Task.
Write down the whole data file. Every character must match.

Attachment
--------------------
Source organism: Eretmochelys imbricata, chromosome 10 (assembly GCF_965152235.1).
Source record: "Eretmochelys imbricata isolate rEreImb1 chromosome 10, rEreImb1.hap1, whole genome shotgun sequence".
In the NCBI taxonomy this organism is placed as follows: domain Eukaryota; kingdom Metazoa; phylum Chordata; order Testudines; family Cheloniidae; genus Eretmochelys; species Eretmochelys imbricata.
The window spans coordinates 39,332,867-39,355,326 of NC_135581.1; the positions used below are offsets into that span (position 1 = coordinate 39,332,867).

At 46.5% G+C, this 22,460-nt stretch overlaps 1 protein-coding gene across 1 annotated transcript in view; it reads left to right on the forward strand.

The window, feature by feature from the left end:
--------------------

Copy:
Source organism: Eretmochelys imbricata, chromosome 10 (assembly GCF_965152235.1).
Source record: "Eretmochelys imbricata isolate rEreImb1 chromosome 10, rEreImb1.hap1, whole genome shotgun sequence".
In the NCBI taxonomy this organism is placed as follows: domain Eukaryota; kingdom Metazoa; phylum Chordata; order Testudines; family Cheloniidae; genus Eretmochelys; species Eretmochelys imbricata.
The window spans coordinates 39,332,867-39,355,326 of NC_135581.1; the positions used below are offsets into that span (position 1 = coordinate 39,332,867).

At 46.5% G+C, this 22,460-nt stretch overlaps 1 protein-coding gene across 1 annotated transcript in view; it reads left to right on the forward strand.

The window, feature by feature from the left end: